En Español

Q. Who is Mr. Smarty Plants?

A: There are those who suspect Wildflower Center volunteers are the culpable and capable culprits. Yet, others think staff members play some, albeit small, role. You can torture us with your plant questions, but we will never reveal the Green Guru's secret identity.

Help us grow by giving to the Plant Database Fund or by becoming a member

Did you know you can access the Native Plant Information Network with your web-enabled smartphone?


Ask Mr. Smarty Plants

Ask Mr. Smarty Plants is a free service provided by the staff and volunteers at the Lady Bird Johnson Wildflower Center.

Search Smarty Plants
See a list of all Smarty Plants questions

Please forgive us, but Mr. Smarty Plants has been overwhelmed by a flood of mail and must take a break for awhile to catch up. We hope to be accepting new questions again soon. Thank you!

Need help with plant identification, visit the plant identification page.

rate this answer
Not Yet Rated

Thursday - August 09, 2012

From: San Diego, CA
Region: California
Topic: Drought Tolerant, Shrubs, Trees
Title: Drought-tolerant trees for planters in San Diego
Answered by: Nan Hampton


We need some ideas for a drought tolerant tree that will provide shade (4 foot raised planters in sunny location) not get too big when mature, and not too messy. San Diego


Here are some suggestions for San Diego native small trees/large shrubs that are drought tolerant and should do well in your large planters:

Cercocarpus montanus var. glaber (Birch-leaf mountain-mahogany) is evergreen and grows to about 15 feet.  Here is more information from Las Pilitas Nursery and from the Theodore Payne Foundation under its synonym, Cercocarpus betuloides.

Chilopsis linearis (Desert willow) is deciduous and here are descriptions from Las Pilitas Nursery in Escondido and Santa Margarita and from the Theodore Payne Foundation.

Comarostaphylis diversifolia (Summer holly)  is evergreen and is a slow-grower to 20 feet.  Here is more information from Las Pilitas Nursery and from the Theodore Payne Foundation.

Heteromeles arbutifolia (Toyon) is evergreen and usually grows to 6 or 8 feet but can grow as high as 20 feet.  Here is more information from Las Pilitas Nursery and the Theodore Payne Foundation.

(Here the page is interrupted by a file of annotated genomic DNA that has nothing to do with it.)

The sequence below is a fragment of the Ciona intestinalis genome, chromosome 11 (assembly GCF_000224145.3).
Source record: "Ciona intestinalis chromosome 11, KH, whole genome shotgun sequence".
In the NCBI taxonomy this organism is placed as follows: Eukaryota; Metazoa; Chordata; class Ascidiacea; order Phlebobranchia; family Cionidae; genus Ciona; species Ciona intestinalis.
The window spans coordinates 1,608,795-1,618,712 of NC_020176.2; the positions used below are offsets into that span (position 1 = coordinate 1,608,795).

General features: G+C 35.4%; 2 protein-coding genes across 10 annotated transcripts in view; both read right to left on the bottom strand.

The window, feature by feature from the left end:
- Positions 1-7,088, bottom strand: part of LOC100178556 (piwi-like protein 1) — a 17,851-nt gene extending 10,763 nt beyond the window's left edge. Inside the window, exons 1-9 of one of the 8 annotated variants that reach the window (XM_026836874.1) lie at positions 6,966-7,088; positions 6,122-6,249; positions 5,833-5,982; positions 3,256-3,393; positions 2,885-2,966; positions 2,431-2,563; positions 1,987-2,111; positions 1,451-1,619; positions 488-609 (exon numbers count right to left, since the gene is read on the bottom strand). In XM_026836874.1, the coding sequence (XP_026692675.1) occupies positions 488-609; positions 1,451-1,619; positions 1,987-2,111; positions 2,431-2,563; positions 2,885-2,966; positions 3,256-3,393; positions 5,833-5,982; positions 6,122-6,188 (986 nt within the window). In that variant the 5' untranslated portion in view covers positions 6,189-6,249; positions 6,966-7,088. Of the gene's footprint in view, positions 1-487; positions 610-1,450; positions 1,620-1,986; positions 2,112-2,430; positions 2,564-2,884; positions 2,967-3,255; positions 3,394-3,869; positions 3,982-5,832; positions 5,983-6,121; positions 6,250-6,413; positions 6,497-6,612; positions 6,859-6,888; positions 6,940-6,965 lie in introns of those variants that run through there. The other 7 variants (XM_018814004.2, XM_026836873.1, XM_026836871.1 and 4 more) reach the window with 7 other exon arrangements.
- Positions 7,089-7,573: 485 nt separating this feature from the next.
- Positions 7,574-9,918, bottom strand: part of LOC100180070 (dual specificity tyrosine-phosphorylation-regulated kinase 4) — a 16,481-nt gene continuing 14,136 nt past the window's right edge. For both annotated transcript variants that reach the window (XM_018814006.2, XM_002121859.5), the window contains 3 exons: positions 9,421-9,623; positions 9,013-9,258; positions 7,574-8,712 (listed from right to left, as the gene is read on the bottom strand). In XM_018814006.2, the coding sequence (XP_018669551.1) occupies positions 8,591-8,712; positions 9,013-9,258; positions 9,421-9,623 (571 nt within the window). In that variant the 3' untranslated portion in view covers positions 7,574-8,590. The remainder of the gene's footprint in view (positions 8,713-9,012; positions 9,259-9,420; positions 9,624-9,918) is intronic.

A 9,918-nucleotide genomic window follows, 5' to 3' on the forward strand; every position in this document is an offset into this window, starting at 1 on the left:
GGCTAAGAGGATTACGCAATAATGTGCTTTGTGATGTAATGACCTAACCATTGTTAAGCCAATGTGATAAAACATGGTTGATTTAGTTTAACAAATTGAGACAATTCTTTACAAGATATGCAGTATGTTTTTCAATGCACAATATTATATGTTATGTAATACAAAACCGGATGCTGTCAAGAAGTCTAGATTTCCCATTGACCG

Malosma laurina (Laurel sumac)  is evergreen and can grow to 18 feet.   Here is more information from Las Pilitas Nursery and the Theodore Payne Foundation.



From the Image Gallery

Smooth mountain mahogany
Cercocarpus montanus var. glaber

Desert willow
Chilopsis linearis

Summer holly
Comarostaphylis diversifolia

Heteromeles arbutifolia

More Trees Questions

Transplanting a native Texas Persimmon in Austin
October 18, 2008 - I have a Texas Persimmon, approx. 2.5 feet tall, growing in a 5 gal. pot. When should it be transplanted and where? How much sun? Could it grow in a larger pot for a time> Do deer like it? Thank ...
view the full question and answer

Splitting bark on non-native mimosa from Buda TX
June 24, 2012 - What would cause my Mimosa tree to have splitting bark. I've only lived in this house for 8 months and am learning about this tree. The other tree seems fine. It looks as though it split and then ...
view the full question and answer

Why is non-native peach tree not going dormant in Owensville IN
December 19, 2011 - I have a peach tree I grew from a peach pit. It is about 2 years old. I planted the tree in my yard this summer. It is now about 3' tall. My problem is it is not going dormant. We have had several fr...
view the full question and answer

Eastern Redbud Flowers and Leaves Dried Up
June 12, 2014 - I have a young Eastern Redbud that started blooming last year. This year blossoms formed and leaves started to come, but now they are all dried up. What might have caused this?
view the full question and answer

Young huisache trees dying
October 02, 2015 - We have had several young huisache trees suddenly die. These trees are only three or four years old and were apparently healthy when they just died. They are growing by the curb on a city street and w...
view the full question and answer

Support the Wildflower Center by Donating Online or Becoming a Member today.
© 2016 Lady Bird Johnson Wildflower Center